This foot structure results in less stability and improper weight bearing action of the foot. With each step, the overly mobile or overly short first metatarsal tends to give way, forcing more weight to be put onto the second metatarsal. The foot attempts to compensate by hyperpronating or dropping the arch. The body compensates with an inward rotation of the lower leg, and to compensate for that, an external rotation at the hip joint. Every joint is bearing weight in an awkwardly rotated position, which causes every muscle attached to those joints to be lengthened or shortened in the process, creating a series of trigger points in the muscles.

When a foundation is unbalanced, the entire structure is unbalanced, so the pain goes from head-to-toe. Seemingly unrelated conditions such as jaw pain are often side effects of Morton’s Foot Syndrome.

Morton’s Foot and Myofascial Pain

The leading physician behind most of our current understanding on trigger points and myofascial pain, Dr. Janet Travell, determined that as much as 80% of all myofascial pain (not just in fibromyalgia) is caused by Morton’s Foot Syndrome.

Among my fibromyalgia patients, I am finding that nearly all of them actually have Morton’s Foot Syndrome, and when the foot condition and the muscle imbalances it caused is addressed, the “fibromyalgia” suddenly gets much better.

To Learn More

To learn more about Fibromyalgia and Morton’s Foot, Institute of Somatic Therapy offers two online continuing education courses for massage therapists. Institute of Somatic Therapy is approved by the NCBTMB as a continuing education Approved Provider #280672-00.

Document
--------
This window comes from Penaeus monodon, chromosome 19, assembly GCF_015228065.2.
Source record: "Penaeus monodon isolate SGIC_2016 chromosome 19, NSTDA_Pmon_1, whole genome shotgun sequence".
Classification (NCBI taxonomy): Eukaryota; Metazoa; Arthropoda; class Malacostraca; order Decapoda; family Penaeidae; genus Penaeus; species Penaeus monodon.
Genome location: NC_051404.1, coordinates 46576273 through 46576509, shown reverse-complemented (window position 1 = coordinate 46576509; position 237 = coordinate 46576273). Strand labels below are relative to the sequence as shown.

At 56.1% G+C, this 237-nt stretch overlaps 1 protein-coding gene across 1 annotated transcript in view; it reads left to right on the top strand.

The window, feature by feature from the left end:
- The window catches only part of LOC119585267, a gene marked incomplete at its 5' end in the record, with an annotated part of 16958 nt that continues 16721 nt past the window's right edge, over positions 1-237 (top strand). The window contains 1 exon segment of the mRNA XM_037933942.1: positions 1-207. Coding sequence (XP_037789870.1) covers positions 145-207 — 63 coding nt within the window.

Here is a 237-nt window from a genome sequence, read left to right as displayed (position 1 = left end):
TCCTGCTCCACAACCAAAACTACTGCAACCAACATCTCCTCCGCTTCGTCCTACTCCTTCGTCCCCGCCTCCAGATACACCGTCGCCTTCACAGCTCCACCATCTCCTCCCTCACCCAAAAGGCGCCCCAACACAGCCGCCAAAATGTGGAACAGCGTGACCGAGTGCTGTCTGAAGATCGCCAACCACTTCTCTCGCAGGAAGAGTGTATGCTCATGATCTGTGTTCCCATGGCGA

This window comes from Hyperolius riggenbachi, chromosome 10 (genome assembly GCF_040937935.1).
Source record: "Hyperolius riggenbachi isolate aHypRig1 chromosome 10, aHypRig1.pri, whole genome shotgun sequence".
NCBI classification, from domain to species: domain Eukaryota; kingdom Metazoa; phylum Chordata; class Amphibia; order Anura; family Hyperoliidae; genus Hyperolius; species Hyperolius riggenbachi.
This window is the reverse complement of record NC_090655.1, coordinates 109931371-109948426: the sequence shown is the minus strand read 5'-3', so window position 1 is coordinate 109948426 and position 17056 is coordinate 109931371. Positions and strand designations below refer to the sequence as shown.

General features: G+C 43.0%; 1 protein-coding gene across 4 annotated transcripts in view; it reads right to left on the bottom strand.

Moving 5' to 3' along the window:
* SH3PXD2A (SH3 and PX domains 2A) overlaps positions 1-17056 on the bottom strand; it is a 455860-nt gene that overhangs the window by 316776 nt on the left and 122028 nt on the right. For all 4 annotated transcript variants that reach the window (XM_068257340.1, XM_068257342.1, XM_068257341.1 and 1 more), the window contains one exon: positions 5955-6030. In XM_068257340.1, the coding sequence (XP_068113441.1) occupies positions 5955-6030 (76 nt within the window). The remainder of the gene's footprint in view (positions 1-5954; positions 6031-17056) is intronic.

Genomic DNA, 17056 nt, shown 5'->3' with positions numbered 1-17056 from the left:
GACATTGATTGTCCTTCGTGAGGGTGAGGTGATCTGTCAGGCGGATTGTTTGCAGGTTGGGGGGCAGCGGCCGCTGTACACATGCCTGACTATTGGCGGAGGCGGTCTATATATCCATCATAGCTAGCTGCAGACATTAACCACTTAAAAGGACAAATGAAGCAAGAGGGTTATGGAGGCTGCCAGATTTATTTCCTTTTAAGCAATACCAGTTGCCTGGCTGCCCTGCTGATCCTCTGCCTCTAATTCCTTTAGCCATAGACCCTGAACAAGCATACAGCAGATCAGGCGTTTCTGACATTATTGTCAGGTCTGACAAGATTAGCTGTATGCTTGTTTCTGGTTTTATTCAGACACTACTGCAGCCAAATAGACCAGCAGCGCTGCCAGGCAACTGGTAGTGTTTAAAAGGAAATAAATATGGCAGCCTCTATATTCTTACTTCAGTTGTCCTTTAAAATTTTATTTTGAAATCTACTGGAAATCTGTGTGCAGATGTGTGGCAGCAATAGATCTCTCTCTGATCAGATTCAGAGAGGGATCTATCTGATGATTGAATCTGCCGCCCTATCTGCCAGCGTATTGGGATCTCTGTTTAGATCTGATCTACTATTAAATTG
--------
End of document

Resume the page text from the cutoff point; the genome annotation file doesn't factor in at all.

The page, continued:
For details on these courses, click the links below:
Fibromyalgia – Stop the Suffering
Morton’s Foot Structure
Complete List of Our Courses

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Institute of Somatic Therapy  www.massagecredits.com

“Committed to Excellence in Continuing Education”

The Institute of Somatic Therapy is committed to providing the best online home study continuing education courses available to massage therapists. Institute of Somatic Therapy is approved by the National Certification Board for Therapeutic Massage and Bodywork (NCBTMB) as a continuing education Approved Provider. Provider # 280672-00. Our massage CEUs/credits are also valid for AMTA and ABMP. We are approved by the Florida Board of Massage (Provider #MCE326), the Georgia Board of Massage, the New York State Board for Massage Therapy (#0019), and CE Broker (Provider #50-1116). Our massage therapy continuing education courses are valid for most state massage therapy CEU requirements.

Fibromyalgia and Massage Therapy - by admin@mcb on August 02 2017

Fibromyalgia and Massage Therapy

Most massage therapists encounter clients with fibromyalgia, a condition whose name means “pain in the muscles and connective tissues of the body.”

Image from Shutterstock
Image from Shutterstock

Testing revealed that fibromyalgia and chronic fatigue syndrome patients showed identical brain wave patterns, tender points, pain and fatigue. Many doctors consider the two diseases as being two names for one disease. The major difference seems to be that those diagnosed with fibromyalgia tend to experience greater muscle pain, while those diagnosed with chronic fatigue seem to experience greater fatigue.

Another condition, Polymyalgia (meaning “many muscle pains”) is, for massage purposes, essentially fibromyalgia that extends beyond the 18 points.

Two measurable changes occur in the brain chemistry of fibromyalgia patients. These are: 1) An increase in Substance P, a neurotransmitter that increases the sensitivity of nerves to pain, and 2) A decrease in Serotonin, a neurotransmitter than reduces sensitivity to pain

What causes fibromyalgia? In two words: nobody agrees. While theories abound, there is no concrete medical evidence that clearly proves the cause of fibromyalgia. More likely than not, fibromyalgia is the result of a number of interdependent causes that, when existing together, make some people more susceptible to developing fibromyalgia.